Yu et al. (12) highlight a series of experiments that demonstrate a relationship between F. nucleatum, recurrent CRC, and the role of the organism in mediating the chemoresistance to chemotherapeutic agents against CRC. Furthermore, the molecular mechanism(s) involving miRNA and autophagy is elaborated via well-designed experimental studies. Until this study, the role of F. nucleatum in chemoresistance and subsequent recurrence of cancer had not been previously reported.

The authors initially confirmed the relationship between F. nucleatum and recurrent CRC by showing that the number of organisms in tissues was higher compared to non-recurrent samples. The authors then explore the clinicopathological significance of this finding, which predicted reduced recurrent-free-survival of the patient, cancer aggressiveness, in addition to the prediction of recurrence of the cancer. These observations were then validated in a third cohort of patients with colon cancer.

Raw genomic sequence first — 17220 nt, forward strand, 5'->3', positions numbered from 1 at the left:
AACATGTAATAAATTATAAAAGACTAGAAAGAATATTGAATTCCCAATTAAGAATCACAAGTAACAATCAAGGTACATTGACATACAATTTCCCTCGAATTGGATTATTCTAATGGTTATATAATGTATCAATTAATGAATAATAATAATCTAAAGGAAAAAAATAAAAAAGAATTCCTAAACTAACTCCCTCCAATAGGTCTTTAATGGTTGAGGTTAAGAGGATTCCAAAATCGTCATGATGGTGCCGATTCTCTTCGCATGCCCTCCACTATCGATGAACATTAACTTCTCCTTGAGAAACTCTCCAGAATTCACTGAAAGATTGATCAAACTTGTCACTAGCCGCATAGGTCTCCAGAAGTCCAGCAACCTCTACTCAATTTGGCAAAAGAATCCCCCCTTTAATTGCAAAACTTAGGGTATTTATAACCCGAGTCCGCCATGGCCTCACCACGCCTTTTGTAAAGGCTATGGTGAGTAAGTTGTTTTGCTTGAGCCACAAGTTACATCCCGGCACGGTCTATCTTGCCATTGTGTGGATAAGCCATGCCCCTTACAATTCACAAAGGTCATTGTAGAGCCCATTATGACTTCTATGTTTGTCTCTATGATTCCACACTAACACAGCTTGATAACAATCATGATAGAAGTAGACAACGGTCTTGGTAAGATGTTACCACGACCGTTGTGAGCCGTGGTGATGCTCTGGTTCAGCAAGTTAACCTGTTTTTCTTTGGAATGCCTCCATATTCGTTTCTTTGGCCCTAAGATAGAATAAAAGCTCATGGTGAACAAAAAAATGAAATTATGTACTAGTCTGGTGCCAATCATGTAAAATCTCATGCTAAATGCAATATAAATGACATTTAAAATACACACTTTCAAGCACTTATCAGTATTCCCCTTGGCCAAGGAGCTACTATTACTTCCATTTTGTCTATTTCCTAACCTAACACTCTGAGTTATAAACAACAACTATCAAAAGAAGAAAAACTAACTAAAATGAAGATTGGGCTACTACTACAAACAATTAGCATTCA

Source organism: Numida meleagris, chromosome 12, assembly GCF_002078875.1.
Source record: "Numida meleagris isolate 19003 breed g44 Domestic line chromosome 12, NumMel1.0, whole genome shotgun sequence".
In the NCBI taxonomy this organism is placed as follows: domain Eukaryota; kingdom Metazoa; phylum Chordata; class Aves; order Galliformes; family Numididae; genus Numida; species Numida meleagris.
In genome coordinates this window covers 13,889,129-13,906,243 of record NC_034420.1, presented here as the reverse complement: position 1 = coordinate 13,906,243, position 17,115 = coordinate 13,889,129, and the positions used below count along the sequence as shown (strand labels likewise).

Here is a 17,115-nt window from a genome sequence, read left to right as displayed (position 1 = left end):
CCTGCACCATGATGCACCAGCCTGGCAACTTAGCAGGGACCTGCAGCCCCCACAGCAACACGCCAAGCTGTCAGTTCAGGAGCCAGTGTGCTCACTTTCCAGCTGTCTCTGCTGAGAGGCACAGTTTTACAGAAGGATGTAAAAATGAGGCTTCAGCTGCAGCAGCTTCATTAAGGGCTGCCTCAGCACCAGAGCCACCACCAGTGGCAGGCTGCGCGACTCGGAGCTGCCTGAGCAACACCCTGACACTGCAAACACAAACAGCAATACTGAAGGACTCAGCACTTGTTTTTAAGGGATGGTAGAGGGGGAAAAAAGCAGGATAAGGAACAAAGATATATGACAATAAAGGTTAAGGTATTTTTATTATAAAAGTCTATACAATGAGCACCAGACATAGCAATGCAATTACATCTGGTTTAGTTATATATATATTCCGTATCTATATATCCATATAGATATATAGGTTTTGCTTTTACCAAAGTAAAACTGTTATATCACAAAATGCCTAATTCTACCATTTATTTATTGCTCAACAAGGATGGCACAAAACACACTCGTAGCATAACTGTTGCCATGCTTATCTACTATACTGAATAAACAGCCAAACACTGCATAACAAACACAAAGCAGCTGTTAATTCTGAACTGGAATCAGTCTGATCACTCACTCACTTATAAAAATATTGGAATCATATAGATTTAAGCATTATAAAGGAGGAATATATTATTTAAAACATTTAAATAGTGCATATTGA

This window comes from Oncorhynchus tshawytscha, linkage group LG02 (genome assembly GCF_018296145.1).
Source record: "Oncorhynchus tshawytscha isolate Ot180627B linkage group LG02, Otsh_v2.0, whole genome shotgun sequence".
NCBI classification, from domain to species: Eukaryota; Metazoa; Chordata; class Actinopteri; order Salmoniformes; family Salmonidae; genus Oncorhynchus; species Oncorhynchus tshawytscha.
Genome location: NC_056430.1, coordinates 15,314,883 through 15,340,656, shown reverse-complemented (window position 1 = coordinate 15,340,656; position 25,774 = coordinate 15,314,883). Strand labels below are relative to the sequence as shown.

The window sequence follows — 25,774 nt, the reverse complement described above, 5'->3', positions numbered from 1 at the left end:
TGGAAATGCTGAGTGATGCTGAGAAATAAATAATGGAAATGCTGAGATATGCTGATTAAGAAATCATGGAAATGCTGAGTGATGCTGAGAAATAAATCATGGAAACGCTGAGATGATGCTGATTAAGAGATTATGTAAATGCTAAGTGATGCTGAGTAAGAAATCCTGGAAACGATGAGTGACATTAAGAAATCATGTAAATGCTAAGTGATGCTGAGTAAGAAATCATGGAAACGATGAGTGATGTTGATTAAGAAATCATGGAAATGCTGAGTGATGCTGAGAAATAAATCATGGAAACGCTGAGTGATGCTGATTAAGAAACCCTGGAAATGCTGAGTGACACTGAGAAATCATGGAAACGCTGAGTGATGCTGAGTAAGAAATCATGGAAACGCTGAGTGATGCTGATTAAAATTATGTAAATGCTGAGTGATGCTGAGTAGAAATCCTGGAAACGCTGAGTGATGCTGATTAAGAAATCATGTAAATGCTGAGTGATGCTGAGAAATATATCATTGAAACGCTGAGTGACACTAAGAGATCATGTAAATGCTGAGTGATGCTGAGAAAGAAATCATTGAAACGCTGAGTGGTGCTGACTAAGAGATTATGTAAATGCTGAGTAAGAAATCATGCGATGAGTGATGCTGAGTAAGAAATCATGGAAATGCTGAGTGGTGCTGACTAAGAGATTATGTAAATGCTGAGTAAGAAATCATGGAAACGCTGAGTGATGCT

The authors then designed a series of experiments to test the hypothesis in which increased concentration of F. nucleatum was the cause rather than effect of cancer recurrence as well as chemoresistance. The gene expression profiles in CRC cells that were cultured with F. nucleatum showed significantly increased expression of ATG7 and ULK1 mRNA, which led the authors to postulate that the autophagy pathway for cell survival may be activated by F. nucleatum. Functional assays were performed, and showed increased LC3-II (autophagosomal marker LC3-II reflects starvation-induced autophagic activity, and its detection by immunoblotting or immunofluorescence has become a reliable method for monitoring autophagy and autophagy-related processes) and decreased p62 expressions (p62 accumulates when autophagy is inhibited, and decreased levels can be observed when autophagy is induced), thus establishing that F. nucleatum is implicated for inducing autophagy.